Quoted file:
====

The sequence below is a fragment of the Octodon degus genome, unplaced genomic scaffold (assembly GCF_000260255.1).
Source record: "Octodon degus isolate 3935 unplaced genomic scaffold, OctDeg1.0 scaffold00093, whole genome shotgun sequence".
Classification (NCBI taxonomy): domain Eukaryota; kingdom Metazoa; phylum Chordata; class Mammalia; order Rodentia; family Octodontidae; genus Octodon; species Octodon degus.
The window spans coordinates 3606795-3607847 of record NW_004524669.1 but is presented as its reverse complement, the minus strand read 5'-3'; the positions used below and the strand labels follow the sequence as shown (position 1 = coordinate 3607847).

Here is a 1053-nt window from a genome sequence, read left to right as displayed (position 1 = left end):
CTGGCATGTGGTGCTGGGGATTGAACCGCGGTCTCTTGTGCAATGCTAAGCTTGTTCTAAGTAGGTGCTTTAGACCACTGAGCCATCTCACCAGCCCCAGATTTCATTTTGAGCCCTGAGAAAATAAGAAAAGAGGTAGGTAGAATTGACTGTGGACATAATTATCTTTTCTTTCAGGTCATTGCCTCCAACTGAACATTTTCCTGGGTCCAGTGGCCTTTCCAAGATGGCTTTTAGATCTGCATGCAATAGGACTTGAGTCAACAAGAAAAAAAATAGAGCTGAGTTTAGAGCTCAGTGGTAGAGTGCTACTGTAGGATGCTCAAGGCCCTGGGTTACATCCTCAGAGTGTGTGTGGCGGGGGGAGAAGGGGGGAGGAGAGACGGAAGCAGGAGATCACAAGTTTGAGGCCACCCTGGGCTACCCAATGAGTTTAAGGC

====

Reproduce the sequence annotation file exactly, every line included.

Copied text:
The sequence below is a fragment of the Octodon degus genome, unplaced genomic scaffold (assembly GCF_000260255.1).
Source record: "Octodon degus isolate 3935 unplaced genomic scaffold, OctDeg1.0 scaffold00093, whole genome shotgun sequence".
Classification (NCBI taxonomy): domain Eukaryota; kingdom Metazoa; phylum Chordata; class Mammalia; order Rodentia; family Octodontidae; genus Octodon; species Octodon degus.
The window spans coordinates 3606795-3607847 of record NW_004524669.1 but is presented as its reverse complement, the minus strand read 5'-3'; the positions used below and the strand labels follow the sequence as shown (position 1 = coordinate 3607847).

Here is a 1053-nt window from a genome sequence, read left to right as displayed (position 1 = left end):
CTGGCATGTGGTGCTGGGGATTGAACCGCGGTCTCTTGTGCAATGCTAAGCTTGTTCTAAGTAGGTGCTTTAGACCACTGAGCCATCTCACCAGCCCCAGATTTCATTTTGAGCCCTGAGAAAATAAGAAAAGAGGTAGGTAGAATTGACTGTGGACATAATTATCTTTTCTTTCAGGTCATTGCCTCCAACTGAACATTTTCCTGGGTCCAGTGGCCTTTCCAAGATGGCTTTTAGATCTGCATGCAATAGGACTTGAGTCAACAAGAAAAAAAATAGAGCTGAGTTTAGAGCTCAGTGGTAGAGTGCTACTGTAGGATGCTCAAGGCCCTGGGTTACATCCTCAGAGTGTGTGTGGCGGGGGGAGAAGGGGGGAGGAGAGACGGAAGCAGGAGATCACAAGTTTGAGGCCACCCTGGGCTACCCAATGAGTTTAAGGC